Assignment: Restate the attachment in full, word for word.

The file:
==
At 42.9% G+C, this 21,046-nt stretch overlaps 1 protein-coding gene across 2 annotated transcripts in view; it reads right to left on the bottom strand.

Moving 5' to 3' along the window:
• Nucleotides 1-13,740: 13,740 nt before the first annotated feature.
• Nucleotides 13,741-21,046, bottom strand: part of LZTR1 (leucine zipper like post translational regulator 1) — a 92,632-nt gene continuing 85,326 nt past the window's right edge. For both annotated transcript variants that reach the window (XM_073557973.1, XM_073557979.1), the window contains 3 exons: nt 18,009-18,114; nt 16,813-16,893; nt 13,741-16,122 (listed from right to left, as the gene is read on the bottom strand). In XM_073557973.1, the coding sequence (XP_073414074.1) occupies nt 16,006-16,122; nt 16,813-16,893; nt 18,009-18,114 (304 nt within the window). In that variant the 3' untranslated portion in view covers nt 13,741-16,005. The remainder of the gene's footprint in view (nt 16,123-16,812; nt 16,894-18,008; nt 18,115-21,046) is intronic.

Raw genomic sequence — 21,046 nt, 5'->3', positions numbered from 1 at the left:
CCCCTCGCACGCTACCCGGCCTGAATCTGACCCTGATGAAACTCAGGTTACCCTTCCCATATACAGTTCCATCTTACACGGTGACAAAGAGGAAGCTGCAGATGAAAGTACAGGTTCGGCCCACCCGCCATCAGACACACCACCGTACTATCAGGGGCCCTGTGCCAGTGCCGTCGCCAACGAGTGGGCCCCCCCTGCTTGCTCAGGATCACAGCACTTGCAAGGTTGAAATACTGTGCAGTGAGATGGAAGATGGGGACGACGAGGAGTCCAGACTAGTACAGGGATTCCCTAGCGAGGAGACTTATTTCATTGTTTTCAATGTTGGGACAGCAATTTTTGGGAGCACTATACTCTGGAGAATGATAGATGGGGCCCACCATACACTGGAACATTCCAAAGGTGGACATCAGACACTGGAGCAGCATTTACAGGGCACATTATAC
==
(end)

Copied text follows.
At 42.9% G+C, this 21,046-nt stretch overlaps 1 protein-coding gene across 2 annotated transcripts in view; it reads right to left on the bottom strand.

Moving 5' to 3' along the window:
• Nucleotides 1-13,740: 13,740 nt before the first annotated feature.
• Nucleotides 13,741-21,046, bottom strand: part of LZTR1 (leucine zipper like post translational regulator 1) — a 92,632-nt gene continuing 85,326 nt past the window's right edge. For both annotated transcript variants that reach the window (XM_073557973.1, XM_073557979.1), the window contains 3 exons: nt 18,009-18,114; nt 16,813-16,893; nt 13,741-16,122 (listed from right to left, as the gene is read on the bottom strand). In XM_073557973.1, the coding sequence (XP_073414074.1) occupies nt 16,006-16,122; nt 16,813-16,893; nt 18,009-18,114 (304 nt within the window). In that variant the 3' untranslated portion in view covers nt 13,741-16,005. The remainder of the gene's footprint in view (nt 16,123-16,812; nt 16,894-18,008; nt 18,115-21,046) is intronic.

Raw genomic sequence — 21,046 nt, 5'->3', positions numbered from 1 at the left:
CCCCTCGCACGCTACCCGGCCTGAATCTGACCCTGATGAAACTCAGGTTACCCTTCCCATATACAGTTCCATCTTACACGGTGACAAAGAGGAAGCTGCAGATGAAAGTACAGGTTCGGCCCACCCGCCATCAGACACACCACCGTACTATCAGGGGCCCTGTGCCAGTGCCGTCGCCAACGAGTGGGCCCCCCCTGCTTGCTCAGGATCACAGCACTTGCAAGGTTGAAATACTGTGCAGTGAGATGGAAGATGGGGACGACGAGGAGTCCAGACTAGTACAGGGATTCCCTAGCGAGGAGACTTATTTCATTGTTTTCAATGTTGGGACAGCAATTTTTGGGAGCACTATACTCTGGAGAATGATAGATGGGGCCCACCATACACTGGAACATTCCAAAGGTGGACATCAGACACTGGAGCAGCATTTACAGGGCACATTATAC